Why Virat Kohli, Priyanka Chopra should not quit as brand ambassadors

In the alleged PNB-Nirav Modi scam, they have not led anybody into trouble

GN Bureau | February 22, 2018


#Priyanka Chopra   #Mahendra Singh Dhoni   #Virat Kohli   #Banking   #Punjab National Bank   #Nirav Modi   #Amrapali  
Virat Kohli (Photo Courtesy: Twitter)
Virat Kohli (Photo Courtesy: Twitter)

After becoming the brand ambassador for Punjab National Bank in 2016, cricket star Virat Kohli has appeared in advertisements promoting a variety of loans. Now that PNB is in deep soup over an alleged Rs 11,400 crore scandal, Kohli is expected to end his contract with the bank. That may not be fair.

 
The same argument holds for film stars Priyanka Chopra and Siddharth Malhotra, who have appeared in the advertisements for jeweler-businessman Nirav Modi who is alleged to have perpetrated the fraud.
 
In April 2016, Kohli’s senior, MS Dhoni, had to step down as brand ambassador for Amrapali builders, after the residents of the real-estate firm’s Noida project took to the social media to air their complaints.
 
Apparently, prime minister Narendra Modi proposes to bring in a new law to fix liability of brand ambassadors in such cases, as celebrity faces do influence consumers’ choices. The proposed law will of course have to take care of the nuances of liabilities.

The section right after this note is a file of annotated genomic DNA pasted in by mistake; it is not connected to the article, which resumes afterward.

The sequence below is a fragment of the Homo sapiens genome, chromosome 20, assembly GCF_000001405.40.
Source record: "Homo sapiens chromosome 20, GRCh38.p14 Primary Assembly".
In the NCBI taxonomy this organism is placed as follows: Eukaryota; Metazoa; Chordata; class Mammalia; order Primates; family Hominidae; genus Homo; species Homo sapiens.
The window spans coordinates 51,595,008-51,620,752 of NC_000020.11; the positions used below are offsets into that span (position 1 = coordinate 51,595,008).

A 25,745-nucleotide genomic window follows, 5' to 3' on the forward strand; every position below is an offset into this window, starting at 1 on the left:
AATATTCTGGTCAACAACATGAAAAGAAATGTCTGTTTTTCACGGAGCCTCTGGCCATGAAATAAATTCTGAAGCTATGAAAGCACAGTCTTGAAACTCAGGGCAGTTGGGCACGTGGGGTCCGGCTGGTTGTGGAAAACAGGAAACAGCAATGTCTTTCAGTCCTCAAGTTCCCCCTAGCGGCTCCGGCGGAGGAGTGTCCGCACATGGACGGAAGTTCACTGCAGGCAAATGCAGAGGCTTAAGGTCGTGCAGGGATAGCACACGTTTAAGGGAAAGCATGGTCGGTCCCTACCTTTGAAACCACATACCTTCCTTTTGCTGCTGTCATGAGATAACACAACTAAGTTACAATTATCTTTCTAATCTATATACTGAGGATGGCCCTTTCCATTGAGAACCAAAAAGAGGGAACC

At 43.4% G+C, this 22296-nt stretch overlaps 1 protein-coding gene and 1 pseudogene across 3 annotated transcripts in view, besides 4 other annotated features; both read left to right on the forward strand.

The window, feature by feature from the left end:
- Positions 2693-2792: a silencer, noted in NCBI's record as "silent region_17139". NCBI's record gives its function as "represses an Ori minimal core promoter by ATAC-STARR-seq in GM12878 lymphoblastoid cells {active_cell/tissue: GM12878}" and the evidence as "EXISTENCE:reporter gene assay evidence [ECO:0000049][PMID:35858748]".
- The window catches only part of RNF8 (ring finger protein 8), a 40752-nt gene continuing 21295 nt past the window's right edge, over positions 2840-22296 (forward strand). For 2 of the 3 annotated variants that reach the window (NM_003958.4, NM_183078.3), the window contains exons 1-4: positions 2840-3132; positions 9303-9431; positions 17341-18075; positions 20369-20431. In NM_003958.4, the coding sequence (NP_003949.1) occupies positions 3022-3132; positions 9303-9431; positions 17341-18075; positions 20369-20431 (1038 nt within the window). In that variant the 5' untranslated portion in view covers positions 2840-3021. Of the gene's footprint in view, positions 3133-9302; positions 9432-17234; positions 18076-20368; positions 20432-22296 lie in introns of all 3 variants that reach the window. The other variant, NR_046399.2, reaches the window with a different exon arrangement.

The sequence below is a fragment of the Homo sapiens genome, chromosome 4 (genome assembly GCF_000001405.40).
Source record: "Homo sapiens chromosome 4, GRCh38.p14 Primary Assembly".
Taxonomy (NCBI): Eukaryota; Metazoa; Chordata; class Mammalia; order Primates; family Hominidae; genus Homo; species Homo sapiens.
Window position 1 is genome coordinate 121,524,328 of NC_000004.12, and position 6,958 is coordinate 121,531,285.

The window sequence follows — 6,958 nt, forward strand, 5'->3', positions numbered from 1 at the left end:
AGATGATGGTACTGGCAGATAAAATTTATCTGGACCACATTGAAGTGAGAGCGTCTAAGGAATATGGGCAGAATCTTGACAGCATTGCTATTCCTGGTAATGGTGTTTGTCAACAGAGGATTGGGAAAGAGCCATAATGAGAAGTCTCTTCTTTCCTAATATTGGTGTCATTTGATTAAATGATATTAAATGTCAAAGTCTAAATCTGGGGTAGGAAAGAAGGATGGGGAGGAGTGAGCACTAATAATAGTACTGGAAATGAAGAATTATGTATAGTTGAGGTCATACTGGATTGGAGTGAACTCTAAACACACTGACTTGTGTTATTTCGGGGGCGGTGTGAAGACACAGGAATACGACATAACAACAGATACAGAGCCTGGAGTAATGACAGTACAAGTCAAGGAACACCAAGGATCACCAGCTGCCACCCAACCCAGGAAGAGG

However, before asking Kohli, Chopra or Dhoni to end their ties with some firm that is facing allegations of wrongdoing, Twitterati should pause and consider what, if anything, is it that they have done wrong.
 
When Kohli, for example, became the brand ambassador of PNB, a press statement from the bank quoted him as saying that “PNB is Mera Apna Bank” as, the statement adds, “he is an account holder of the Bank since the age of 16 years.” In that case, in fact, he himself might be in the same plight as other PNB accountholders! Come to think of it, naming PNB as “my preferred banker” and nudging a loan aspirant to a nearby PNB bank involve no liability – no fraud has been perpetrated on the bank’s accountholders and loan-takers.
 
In other words, the financial scandal – involving misuse of some LoUs that have gone unpaid for long – has nothing whatever to do with the area Kohli and Chopra are dealing in. Unlike Dhoni, who might have influenced a home-buyer’s decision to buy an Amrapali property and thus (it can be argued) directly led to their later troubles; Kohli and Chopra have not put anybody in trouble by their endorsements.
 
The basic philosophy of consumer protection sometimes seems to be that ‘the consumer is gullible and needs to be protected from any and every potentially misleading claims’. Well, the consumer is no more gullible than the poor: she is the same person who buys Geetanjali jewelry and goes to vote too.

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